History Timeline 1500s

Above: Painting, entitled Discovery of the Mississippi, by William H. Powell, 1847, is located in the Rotunda of the Capitol in Washington, D.C. Right: Giovanni de Verrazzano, 1889, engraving by F. Allcarini, Tocchi, courtesy Wikipedia Commons.

Giovanni da Verrazzano

Pre-Revolution Timeline - The 1500s


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  • Timeline

  • Detail - 1539

    November 17, 1539 - Precursor to Coronado expedition is sent toward Cibola under Melchior Diaz, searching for the Lost Cities of Gold mentioned by a previous Marcos de Niza expedition into New Mexico and Arizona.

    Zuni Pueblo

    He's not nearly as well known as the man who came after in his own explorations of the desert southwest for the Lost Cities of Gold, yes, Coronado, but Melchior Diaz, the Spanish explorer, actually came first. Okay, maybe not exactly first either. That could be claimed by Marcos de Niza. Geez, maybe somebody associated with the Narvaez expidition, or even somebody else altogether in a smaller fashion, can make their own claims, but there's no doubt that Coronado got the benefit of better public relation and later notoriety, albeit good and bad. However, that does not mean that Melchior Diaz in 1539 or Marcos de Niza early in that year don't have their own historic role. Let's look into them further.

    Marcos de Niza Expedition

    Marcos de Niza was a Francisan friar who had emigrated to the New World in 1531. He served as a priest in the Americas, i.e. Peru and Guatemala, before making his way to Sonora, Mexico, and Mexico City in 1537. He had been intrigued by the Narvaez expedition and the words of Álvar NĂșñez Cabeza de Vaca, one of the four survivors of that exploration. Cabeza de Vaca had spoken of the wealth of the areas explored, his fondness for the indigenous peoples, and perhaps the viability of towns of gold, known as Apalachen and Aute, during the Narvaez exploits. Neither had gold.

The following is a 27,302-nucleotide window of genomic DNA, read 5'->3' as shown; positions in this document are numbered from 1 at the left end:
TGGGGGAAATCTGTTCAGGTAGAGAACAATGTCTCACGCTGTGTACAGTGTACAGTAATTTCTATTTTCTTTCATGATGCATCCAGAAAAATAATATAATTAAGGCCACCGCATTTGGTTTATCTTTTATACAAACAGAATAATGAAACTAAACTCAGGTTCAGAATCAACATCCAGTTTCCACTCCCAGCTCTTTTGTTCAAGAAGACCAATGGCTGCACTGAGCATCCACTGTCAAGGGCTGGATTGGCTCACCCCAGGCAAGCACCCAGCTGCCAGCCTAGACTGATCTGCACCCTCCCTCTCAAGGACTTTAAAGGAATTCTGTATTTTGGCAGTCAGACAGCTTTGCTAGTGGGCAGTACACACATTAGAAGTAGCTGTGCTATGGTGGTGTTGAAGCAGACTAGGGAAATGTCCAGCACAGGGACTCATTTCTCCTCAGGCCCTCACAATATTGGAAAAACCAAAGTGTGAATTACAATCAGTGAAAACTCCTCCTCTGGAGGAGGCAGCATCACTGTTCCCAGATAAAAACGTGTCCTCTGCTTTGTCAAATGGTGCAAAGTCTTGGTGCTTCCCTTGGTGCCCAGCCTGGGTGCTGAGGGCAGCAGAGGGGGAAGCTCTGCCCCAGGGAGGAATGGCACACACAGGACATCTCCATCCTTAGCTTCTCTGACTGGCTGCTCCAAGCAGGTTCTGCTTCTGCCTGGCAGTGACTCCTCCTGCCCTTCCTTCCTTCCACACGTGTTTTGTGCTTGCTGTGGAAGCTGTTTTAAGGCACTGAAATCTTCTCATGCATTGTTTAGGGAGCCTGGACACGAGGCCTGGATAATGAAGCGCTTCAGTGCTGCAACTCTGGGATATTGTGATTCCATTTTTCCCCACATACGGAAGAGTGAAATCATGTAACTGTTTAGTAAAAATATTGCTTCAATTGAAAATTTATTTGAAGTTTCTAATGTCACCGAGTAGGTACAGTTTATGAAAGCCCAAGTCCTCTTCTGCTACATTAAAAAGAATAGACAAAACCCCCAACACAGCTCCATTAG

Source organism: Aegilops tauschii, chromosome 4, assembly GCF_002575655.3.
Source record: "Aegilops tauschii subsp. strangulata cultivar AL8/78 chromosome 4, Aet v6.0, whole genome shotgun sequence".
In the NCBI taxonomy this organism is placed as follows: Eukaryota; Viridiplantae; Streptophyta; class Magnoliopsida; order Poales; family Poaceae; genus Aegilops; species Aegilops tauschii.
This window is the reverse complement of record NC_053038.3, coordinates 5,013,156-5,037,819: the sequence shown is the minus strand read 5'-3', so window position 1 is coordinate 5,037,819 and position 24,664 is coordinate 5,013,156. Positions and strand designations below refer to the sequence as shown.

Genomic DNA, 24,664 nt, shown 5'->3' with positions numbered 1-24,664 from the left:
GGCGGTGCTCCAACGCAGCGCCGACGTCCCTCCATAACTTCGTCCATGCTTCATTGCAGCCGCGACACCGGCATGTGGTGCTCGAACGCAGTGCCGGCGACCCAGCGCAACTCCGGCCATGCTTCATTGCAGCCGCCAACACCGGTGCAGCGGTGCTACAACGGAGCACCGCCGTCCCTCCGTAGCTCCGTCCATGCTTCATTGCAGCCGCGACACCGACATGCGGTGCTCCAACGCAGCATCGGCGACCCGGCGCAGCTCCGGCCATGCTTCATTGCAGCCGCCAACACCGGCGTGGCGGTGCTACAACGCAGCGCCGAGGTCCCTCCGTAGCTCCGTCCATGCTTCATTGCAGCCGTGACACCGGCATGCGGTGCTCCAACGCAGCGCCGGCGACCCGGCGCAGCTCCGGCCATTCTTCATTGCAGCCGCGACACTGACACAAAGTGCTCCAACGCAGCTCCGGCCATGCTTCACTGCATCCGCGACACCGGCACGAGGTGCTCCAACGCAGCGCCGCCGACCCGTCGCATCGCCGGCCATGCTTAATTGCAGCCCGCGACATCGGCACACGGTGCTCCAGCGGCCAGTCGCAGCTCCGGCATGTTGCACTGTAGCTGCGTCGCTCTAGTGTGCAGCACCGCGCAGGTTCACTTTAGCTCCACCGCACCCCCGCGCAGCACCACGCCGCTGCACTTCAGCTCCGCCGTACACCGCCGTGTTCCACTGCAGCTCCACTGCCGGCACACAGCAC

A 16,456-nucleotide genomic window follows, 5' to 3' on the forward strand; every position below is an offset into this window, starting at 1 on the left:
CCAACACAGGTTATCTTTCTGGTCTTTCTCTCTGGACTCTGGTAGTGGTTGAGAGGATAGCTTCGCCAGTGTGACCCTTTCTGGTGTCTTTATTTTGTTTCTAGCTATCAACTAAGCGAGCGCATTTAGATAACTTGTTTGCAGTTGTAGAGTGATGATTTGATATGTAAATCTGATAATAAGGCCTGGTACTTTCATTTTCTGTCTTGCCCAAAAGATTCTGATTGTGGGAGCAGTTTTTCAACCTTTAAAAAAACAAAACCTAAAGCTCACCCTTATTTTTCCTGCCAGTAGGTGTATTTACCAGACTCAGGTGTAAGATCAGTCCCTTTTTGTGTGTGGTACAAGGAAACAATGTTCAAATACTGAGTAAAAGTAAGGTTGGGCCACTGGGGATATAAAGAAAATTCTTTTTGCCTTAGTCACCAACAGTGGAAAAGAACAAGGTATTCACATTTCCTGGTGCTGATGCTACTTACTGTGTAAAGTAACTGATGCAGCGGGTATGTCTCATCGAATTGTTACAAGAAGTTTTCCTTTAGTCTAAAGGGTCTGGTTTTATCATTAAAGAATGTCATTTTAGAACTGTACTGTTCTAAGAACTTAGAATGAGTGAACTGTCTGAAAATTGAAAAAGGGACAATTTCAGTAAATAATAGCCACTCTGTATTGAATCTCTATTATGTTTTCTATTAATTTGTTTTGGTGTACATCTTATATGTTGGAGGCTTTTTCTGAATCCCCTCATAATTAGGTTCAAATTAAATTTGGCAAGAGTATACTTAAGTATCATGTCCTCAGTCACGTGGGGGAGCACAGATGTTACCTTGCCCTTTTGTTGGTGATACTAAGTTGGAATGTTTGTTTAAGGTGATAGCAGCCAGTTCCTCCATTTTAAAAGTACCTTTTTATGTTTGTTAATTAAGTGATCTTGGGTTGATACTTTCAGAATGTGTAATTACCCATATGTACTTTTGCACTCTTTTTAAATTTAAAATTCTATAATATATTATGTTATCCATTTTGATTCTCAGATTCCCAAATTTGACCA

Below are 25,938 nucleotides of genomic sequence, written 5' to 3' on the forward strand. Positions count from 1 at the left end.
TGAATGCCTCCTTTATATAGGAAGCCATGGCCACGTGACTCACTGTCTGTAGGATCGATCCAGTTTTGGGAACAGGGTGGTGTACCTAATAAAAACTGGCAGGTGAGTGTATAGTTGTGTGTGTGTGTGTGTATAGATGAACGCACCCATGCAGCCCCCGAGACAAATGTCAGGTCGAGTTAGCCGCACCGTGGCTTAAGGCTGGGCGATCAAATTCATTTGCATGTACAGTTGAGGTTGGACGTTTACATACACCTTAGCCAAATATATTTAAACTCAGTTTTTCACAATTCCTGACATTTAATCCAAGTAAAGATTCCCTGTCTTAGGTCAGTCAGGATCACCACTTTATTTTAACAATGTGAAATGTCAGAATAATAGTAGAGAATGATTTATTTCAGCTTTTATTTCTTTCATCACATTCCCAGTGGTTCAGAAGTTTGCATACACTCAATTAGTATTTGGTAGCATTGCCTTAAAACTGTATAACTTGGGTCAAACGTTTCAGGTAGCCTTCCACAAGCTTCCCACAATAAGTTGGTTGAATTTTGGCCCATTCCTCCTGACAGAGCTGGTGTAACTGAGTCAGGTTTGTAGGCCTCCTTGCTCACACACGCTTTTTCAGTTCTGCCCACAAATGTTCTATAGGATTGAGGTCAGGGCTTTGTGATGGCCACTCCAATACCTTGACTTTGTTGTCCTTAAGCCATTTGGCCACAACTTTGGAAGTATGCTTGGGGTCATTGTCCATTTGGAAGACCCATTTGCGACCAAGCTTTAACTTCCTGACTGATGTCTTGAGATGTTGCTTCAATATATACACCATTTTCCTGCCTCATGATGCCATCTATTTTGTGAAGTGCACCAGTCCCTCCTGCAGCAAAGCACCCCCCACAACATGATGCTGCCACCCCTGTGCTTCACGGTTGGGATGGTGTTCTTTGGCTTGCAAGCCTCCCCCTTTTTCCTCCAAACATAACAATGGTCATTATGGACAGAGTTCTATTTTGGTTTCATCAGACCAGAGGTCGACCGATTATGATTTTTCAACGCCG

This did not stop Marcos de Niza from wanting to explore the continent north of Mexico City. On March 21, 1539, de Niza and his small party, including the slave Estevanico, crossed the River Mayo in Sonora, then into the territory of the state of Arizona, becoming what is thought to be the first Europeans to explore that land. Estevanico, restless from the slow progress of the party, had gone ahead, but was killed by the Zuni Indians at or nearby Hawikuh, or Hawikku (Cibola). The party, three days to two weeks behind, reached near the Zuni-Cibola complex and the rumoured Seven Lost Cities of Gold (Hawikuh (Cibola), Halona, Matsaki, Quivira, Kiakima, and Kwakina, a seventh city has not been named) Marcos de Niza only sighted Cibola from a distance, afraid that a further approach with his small party would gain the same fate as Estevanico. His report, written with more speculation than accuracy, noted that it was a town the size of Mexico City, perhaps accurate, and seemed gold worthy.

    Melchior Diaz Expedition

    Once Marcos de Niza had returned from his initial 1539 exploration, noting that Cibola, a city the size of Mexico City, existed and may be that city of gold, the Viceroy of New Spain, Antonio de Mendoza, wanted to know more. On November 17, 1539, he sent Melchior Diaz, then in charge of the city of San Miguel de Culiacan, with a small expedition, to see if the reports were true, as well as to prepare for a larger expedition that would be headed by Coronado the next year.

    However, Melchior Diaz did not return by the date that Coronado's expedition was scheduled to start. Coronado left without him on February 23, 1540 and without the Diaz reports on what to expect. They met en route, with both expeditions joining together. Diaz became a trusted ally of Coronado, a captain often sent ahead to explore villages, secure feed for their livestock, and make contact with the fleet of Coronado, headed by Hernando de Alarcon, in the Gulf of California. Melchoir Diaz is often credited with becoming the first European to cross the Colorado River, near Yuma, Arizona, and may have reached the Imperial Valley.

    Marcos de Niza would also accompany Coronado in 1540 as a guide and find out, first hand, that Cibola was not one of the Lost Cities of Gold. He was branded a liar due to the mistake, and sent back to Mexico in disgrace in July 1540, escorted by Melchior Diaz.

    Hawikuh (Cibola) remains a National Historic Landmark, as part of the Zuni-Cibola Complex and is located on the Zuni Indian Reservation. You can visit the Zuni Reservation by first stopping at the Visitor Center for orientation, tours, and permits. Photography is discouraged.

    Image above: Zuni Pueblo, 1873, Timothy O'Sullivan. Courtesy Library of Congress. Image below: Painting of what is thought the Battle for Hawikuh Pueblo by Coronado in 1540, Jan Mastaert. Courtesy Rijksmuseum via Wikipedia Commons. Source info: Planetary Science Institute; National Park Service; Zuni Pueblo Department of Tourism; Texas State Historical Association; Wikipedia.

    Battle of Hawikuh

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